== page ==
This article is about the class of jawless fish. For the ancient order of stenolaemate bryozoans, see Cyclostomatida.
Temporal range: Lochkovian - Recent 419.2–0 Ma
Sea lamprey from Sweden
Scientific classification
Kingdom: Animalia
Phylum: Chordata
Subphylum: Craniata or Vertebrata
Superclass: Cyclostomata
Duméril, 1806

Cyclostomata is a group of chordates that comprises the living jawless fishes: the lampreys and hagfishes. Both groups have round mouths that lack jaws but have retractable horny teeth. The name Cyclostomata means "round mouths".[1][2] Their mouths cannot close due to the lack of a jaw, so they have to constantly cycle water through the mouth.

Possible relationships

This taxon is often included in the paraphyletic superclass Agnatha, which also includes several groups of extinct armored fishes called ostracoderms. Most fossil agnathans, such as galeaspids, thelodonts, and osteostracans, are more closely related to vertebrates with jaws (called gnathostomes) than to cyclostomes.[3][4] Cyclostomes seem to have split off before the evolution of dentine and bone, which are present in many fossil agnathans, including conodonts.[5]

Biologists disagree about whether cyclostomes are a clade. The "vertebrate hypothesis" holds that lampreys are more closely related to gnathostomes than they are to the hagfish. The "cyclostome hypothesis", on the other hand, holds that lampreys and hagfishes are more closely related, making cyclostomata monophyletic.[6][7]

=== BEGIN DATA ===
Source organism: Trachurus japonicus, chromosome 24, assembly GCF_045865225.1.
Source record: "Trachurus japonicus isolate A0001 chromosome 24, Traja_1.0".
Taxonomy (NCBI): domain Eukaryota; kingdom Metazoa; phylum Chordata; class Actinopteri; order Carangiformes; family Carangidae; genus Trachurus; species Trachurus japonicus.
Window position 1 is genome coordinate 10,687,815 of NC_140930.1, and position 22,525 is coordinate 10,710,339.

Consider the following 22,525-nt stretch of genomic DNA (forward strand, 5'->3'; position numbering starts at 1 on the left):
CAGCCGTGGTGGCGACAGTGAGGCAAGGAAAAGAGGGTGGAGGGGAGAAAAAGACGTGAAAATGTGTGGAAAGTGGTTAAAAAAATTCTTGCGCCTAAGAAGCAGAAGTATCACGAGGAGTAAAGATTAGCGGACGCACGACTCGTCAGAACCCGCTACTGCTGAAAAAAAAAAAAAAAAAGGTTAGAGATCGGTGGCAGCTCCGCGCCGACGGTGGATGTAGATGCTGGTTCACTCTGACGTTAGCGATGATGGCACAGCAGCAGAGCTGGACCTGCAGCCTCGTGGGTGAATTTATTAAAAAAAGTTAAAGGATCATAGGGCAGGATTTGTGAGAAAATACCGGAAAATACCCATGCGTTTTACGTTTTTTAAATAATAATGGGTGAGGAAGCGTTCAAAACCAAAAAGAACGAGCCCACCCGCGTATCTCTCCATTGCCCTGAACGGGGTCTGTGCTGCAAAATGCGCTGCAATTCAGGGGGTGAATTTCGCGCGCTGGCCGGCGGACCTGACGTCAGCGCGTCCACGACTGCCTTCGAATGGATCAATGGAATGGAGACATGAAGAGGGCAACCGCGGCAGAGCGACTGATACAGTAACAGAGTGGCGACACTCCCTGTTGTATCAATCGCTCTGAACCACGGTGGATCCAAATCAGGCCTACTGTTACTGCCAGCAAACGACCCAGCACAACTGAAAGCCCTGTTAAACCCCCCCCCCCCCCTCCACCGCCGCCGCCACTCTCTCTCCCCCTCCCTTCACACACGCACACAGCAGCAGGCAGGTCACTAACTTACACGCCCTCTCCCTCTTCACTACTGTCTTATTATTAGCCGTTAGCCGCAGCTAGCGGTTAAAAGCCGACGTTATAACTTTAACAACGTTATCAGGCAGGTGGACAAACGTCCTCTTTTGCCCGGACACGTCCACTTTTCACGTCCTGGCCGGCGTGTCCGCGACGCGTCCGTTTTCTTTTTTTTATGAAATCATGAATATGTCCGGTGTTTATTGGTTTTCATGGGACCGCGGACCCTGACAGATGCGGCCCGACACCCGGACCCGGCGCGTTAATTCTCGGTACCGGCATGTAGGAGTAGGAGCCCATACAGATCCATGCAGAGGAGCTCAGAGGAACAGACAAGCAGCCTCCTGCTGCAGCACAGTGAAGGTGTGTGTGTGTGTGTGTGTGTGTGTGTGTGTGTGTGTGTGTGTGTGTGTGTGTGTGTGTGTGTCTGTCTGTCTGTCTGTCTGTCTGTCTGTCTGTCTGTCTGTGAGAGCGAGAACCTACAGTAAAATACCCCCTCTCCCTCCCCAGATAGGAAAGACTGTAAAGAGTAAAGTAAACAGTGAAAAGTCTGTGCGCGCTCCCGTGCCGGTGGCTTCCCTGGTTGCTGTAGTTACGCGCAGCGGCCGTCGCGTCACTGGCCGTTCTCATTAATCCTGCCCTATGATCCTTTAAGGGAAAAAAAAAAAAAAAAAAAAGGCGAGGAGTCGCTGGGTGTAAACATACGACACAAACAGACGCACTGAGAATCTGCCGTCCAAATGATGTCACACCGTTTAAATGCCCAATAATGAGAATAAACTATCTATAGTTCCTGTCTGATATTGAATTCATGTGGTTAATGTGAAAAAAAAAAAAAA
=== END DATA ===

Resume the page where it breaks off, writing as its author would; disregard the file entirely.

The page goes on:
Most studies based on anatomy have supported the vertebrate hypothesis,[8] while most molecular phylogenies have supported the cyclostome hypothesis.[1][6][9][10]

There are exceptions in both cases, however. Similarities in the cartilage and muscles of the tongue apparatus also provide evidence of sister-group relationship between lampreys and hagfishes.[11] And at least one molecular phylogeny has supported the vertebrate hypothesis.[12] The embryonic development of hagfishes was once held to be drastically different from that of lampreys and gnathostomes, but recent evidence suggests that it is more similar than previously thought, which may remove an obstacle to the cyclostome hypothesis.[13] There is at present no consensus on the correct topology.

Differences and similarities

Both hagfishes and lampreys have just one gonad, but for different reasons. In hagfishes it is because only a single gonad is developed during their ontogeny, while it is achieved through the fusion of gonads in lampreys.

Unlike jawed vertebrates, which have three semicircular canals in each inner ear, lampreys have only two and hagfishes just one. But the semicircular canal of hagfishes contains both stereocilia and a second class of hair cells, apparently a derived trait, whereas lampreys and other vertebrates have stereocilia only. Because the inner ear of hagfishes has two forms of sensory ampullae, their single semicircular canal is assumed to be a result of two semicircular canals that have merged into just one.

The hagfish blood is isotonic with seawater, while lampreys appears to use the same gill-based mechanisms of osmoregulation as marine teleosts. Yet the same mechanisms are apparent in the mitochondria-rich cells in the gill epithelia of hagfishes, but never develops the ability to regulate the blood's salinity, even if they are capable of regulating the ionic concentration of Ca and Mg ions.